The Anticos say it is not uncommon to see Woolworths or Coles manipulate the market price of a product by creating an over-supply - and therefore a decline in price - by simply not purchasing it for one or two days.
It is a claim repeated by many market players, yet strongly rejected by Woolworths CEO Roger Corbett.
Wholesalers are also often blamed for profiteering, but Joe is adamant his business is transparent.
"Any grower's welcome to come and inspect our books any day," he says.
This story was found at: http://www.smh.com.au/articles/2002/07/10/1026185062072.html Market smiles and the forklifts scurry when 'guru' drops in
July 9 2002
They call him "the guru" and when he walks the floor of Flemington Market, the sea of forklift trucks parts. Other pedestrians take their life in their hands amid the pre-dawn chaos, but no-one would dare run down John Cassone - the senior Woolworths buyer.
The guru buys more fruit and vegetables than anyone in NSW - about 6000 tonnes a week for 215 supermarkets.
His day starts at 5am with a "warehouse walk" to review stocks and by 5.30am the phones at the buying office in Homebush are running hot with unexpected orders from supermarkets.
At 6am Mr Cassone starts shopping. The handshaking is endless. "I often shake hands with the same guy three times in one day; it's one of the protocols around here."
Most of the produce is pre-ordered direct from growers or agents, but there is usually plenty of extra buying to do most mornings and Mr Cassone uses this time to check the quality of what is on offer.
He paces Flemington for up to three hours a day "getting a feel for the market". "Everyone here is trying to work out where prices are going," he says. "It's a matter of spotting opportunities."
This morning, wintry weather has hit the supply of broccoli which is as "rare as rocking horse shit", according to one market figure. That's not good news for Woolworths, who are running a statewide special on broccoli.
Corporations still cannot control the climate. "No matter how big you are, the weather is a huge factor in this business," says Mr Cassone.
But the tomato market looks like it is about to move in Woolies' favour. There are a mass of quality tomatoes apparently unsold and the first crops from far north Queensland are starting to arrive. A supply glut will drop prices.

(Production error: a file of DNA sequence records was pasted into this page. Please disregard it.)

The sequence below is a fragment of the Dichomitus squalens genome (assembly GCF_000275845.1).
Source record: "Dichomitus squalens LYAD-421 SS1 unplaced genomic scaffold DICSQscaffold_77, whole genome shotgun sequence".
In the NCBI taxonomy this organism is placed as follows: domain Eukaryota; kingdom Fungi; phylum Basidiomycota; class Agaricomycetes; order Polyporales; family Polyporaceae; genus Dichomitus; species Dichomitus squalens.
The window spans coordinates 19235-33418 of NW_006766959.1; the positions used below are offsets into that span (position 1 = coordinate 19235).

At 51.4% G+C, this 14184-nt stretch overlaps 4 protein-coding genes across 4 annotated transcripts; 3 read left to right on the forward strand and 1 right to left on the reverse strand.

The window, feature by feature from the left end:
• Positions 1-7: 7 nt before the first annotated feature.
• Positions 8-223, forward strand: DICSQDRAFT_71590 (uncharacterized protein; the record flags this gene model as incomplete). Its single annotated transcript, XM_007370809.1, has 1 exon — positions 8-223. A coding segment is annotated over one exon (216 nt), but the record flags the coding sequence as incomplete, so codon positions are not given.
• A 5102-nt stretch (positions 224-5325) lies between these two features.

Mr Cassone greets the Coles buyers with a polite nod. "We check out what each other is buying a fair bit. You have to know what your opposition is doing," he says.
By 10am, it is all over bar the paperwork.
This story was found at: http://www.smh.com.au/articles/2002/07/10/1026185062101.html Cashing in on shoppers' confidence
By Matt Wade
July 10 2002
When supermarkets first appeared in Australia's suburbs in the early 1960s, shoppers treated them as a place to find their preferred brands under one roof. But today Woolworths and Coles have become the brand, and don't hesitate to wield all the power that brings.
Consumers trust food retailers to stock quality food regardless of the brand, and the big retailers are cashing in on this faith, according to a report by retail consultants Cap Gemini Ernst and Young.
The report, "State of the art in food", predicts the trend will see retailers operating as a "kind of consumer buying agent or protector of consumers' interests".
The relationship between stores such as Woolworths and Coles, and other big brands such as Coca-Cola, Nestle and Arnotts, is becoming increasingly tense as they compete for consumer loyalty, said the report. "Retailers are trying to influence the consumer mindset by presenting themselves as brands. The result is an increasing blurring of the lines between the retail and manufacturer segments."
Manufacturers are countering the rise of the retail brands by expanding methods of direct selling through vending machines, factory stores, catering services and Internet sales.
Agricultural producers are also looking for ways to sell direct to consumers, with farmers' markets and advertising campaigns by growers' groups.
Woolworths and Coles have used the strength of their brands to open up new markets. "The fresh food people" and "serving you better" are among Australia's most recognisable corporate slogans.
Both are aggressively expanding their liquor selling activities and Woolworths has grabbed a big share of the petrol market.
They are also big players in online shopping, with Woolworths recently acquiring Greengrocer.com.
A study by brand consultancy Interbrand ranked Woolworths as Australia's sixth most valuable brand.
This story was found at: http://www.smh.com.au/articles/2002/07/10/1026185062246.html
Woolies plays fair and there's room for all, says chief By Matt Wade, Consumer Writer
July 11 2002
Sydney Morning Herald
Woolworths has hit back at claims by farmers and small retailers that food retailing is too concentrated and big supermarket chains have excessive influence on the food supply chain.
The chief executive of the supermarket group, Roger Corbett, said the sector was highly competitive and there were many alternatives to the big supermarkets.
"There are a whole host of butcher shops, a whole host of produce shops, and fish shops, which are doing really well," he said. "We are all out there competing to deliver customers the best possible value."